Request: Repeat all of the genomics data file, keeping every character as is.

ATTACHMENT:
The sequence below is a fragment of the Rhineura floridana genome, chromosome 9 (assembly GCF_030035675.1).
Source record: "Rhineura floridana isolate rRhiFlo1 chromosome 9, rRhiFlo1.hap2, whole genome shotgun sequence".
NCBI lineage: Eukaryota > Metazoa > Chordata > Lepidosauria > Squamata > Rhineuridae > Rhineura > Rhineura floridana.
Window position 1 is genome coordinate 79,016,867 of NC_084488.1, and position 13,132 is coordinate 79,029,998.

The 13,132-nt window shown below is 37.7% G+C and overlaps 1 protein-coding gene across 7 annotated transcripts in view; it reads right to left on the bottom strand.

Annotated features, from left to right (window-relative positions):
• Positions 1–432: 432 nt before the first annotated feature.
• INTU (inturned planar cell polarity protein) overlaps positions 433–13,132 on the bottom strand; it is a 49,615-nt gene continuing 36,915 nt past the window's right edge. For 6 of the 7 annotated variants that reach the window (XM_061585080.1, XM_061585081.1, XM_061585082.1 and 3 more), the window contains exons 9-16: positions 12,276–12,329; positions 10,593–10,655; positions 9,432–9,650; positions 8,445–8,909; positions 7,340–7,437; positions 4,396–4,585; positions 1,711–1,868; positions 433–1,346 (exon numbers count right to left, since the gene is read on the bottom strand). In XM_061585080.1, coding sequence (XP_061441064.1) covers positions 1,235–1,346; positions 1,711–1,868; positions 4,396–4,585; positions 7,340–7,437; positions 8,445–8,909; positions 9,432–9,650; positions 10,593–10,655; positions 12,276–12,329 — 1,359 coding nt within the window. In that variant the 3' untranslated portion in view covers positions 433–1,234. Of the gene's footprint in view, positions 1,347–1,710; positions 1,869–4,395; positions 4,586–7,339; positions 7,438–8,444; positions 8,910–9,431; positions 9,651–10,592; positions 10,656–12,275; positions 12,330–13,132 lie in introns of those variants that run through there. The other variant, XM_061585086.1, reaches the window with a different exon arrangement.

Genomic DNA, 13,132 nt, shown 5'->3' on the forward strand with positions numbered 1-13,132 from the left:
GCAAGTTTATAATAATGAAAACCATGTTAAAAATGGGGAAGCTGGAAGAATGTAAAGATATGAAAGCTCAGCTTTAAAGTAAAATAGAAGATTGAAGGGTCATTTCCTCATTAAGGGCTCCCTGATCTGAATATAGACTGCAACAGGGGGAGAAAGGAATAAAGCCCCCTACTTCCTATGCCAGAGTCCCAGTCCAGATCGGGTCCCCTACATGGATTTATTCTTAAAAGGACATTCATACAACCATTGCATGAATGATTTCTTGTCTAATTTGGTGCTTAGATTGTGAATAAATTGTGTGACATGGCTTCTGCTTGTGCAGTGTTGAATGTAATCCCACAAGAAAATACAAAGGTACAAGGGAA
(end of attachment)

The sequence below is a fragment of the Rhineura floridana genome, chromosome 9 (assembly GCF_030035675.1).
Source record: "Rhineura floridana isolate rRhiFlo1 chromosome 9, rRhiFlo1.hap2, whole genome shotgun sequence".
NCBI lineage: Eukaryota > Metazoa > Chordata > Lepidosauria > Squamata > Rhineuridae > Rhineura > Rhineura floridana.
Window position 1 is genome coordinate 79,016,867 of NC_084488.1, and position 13,132 is coordinate 79,029,998.

The 13,132-nt window shown below is 37.7% G+C and overlaps 1 protein-coding gene across 7 annotated transcripts in view; it reads right to left on the bottom strand.

Annotated features, from left to right (window-relative positions):
• Positions 1–432: 432 nt before the first annotated feature.
• INTU (inturned planar cell polarity protein) overlaps positions 433–13,132 on the bottom strand; it is a 49,615-nt gene continuing 36,915 nt past the window's right edge. For 6 of the 7 annotated variants that reach the window (XM_061585080.1, XM_061585081.1, XM_061585082.1 and 3 more), the window contains exons 9-16: positions 12,276–12,329; positions 10,593–10,655; positions 9,432–9,650; positions 8,445–8,909; positions 7,340–7,437; positions 4,396–4,585; positions 1,711–1,868; positions 433–1,346 (exon numbers count right to left, since the gene is read on the bottom strand). In XM_061585080.1, coding sequence (XP_061441064.1) covers positions 1,235–1,346; positions 1,711–1,868; positions 4,396–4,585; positions 7,340–7,437; positions 8,445–8,909; positions 9,432–9,650; positions 10,593–10,655; positions 12,276–12,329 — 1,359 coding nt within the window. In that variant the 3' untranslated portion in view covers positions 433–1,234. Of the gene's footprint in view, positions 1,347–1,710; positions 1,869–4,395; positions 4,586–7,339; positions 7,438–8,444; positions 8,910–9,431; positions 9,651–10,592; positions 10,656–12,275; positions 12,330–13,132 lie in introns of those variants that run through there. The other variant, XM_061585086.1, reaches the window with a different exon arrangement.

Genomic DNA, 13,132 nt, shown 5'->3' on the forward strand with positions numbered 1-13,132 from the left:
GCAAGTTTATAATAATGAAAACCATGTTAAAAATGGGGAAGCTGGAAGAATGTAAAGATATGAAAGCTCAGCTTTAAAGTAAAATAGAAGATTGAAGGGTCATTTCCTCATTAAGGGCTCCCTGATCTGAATATAGACTGCAACAGGGGGAGAAAGGAATAAAGCCCCCTACTTCCTATGCCAGAGTCCCAGTCCAGATCGGGTCCCCTACATGGATTTATTCTTAAAAGGACATTCATACAACCATTGCATGAATGATTTCTTGTCTAATTTGGTGCTTAGATTGTGAATAAATTGTGTGACATGGCTTCTGCTTGTGCAGTGTTGAATGTAATCCCACAAGAAAATACAAAGGTACAAGGGAA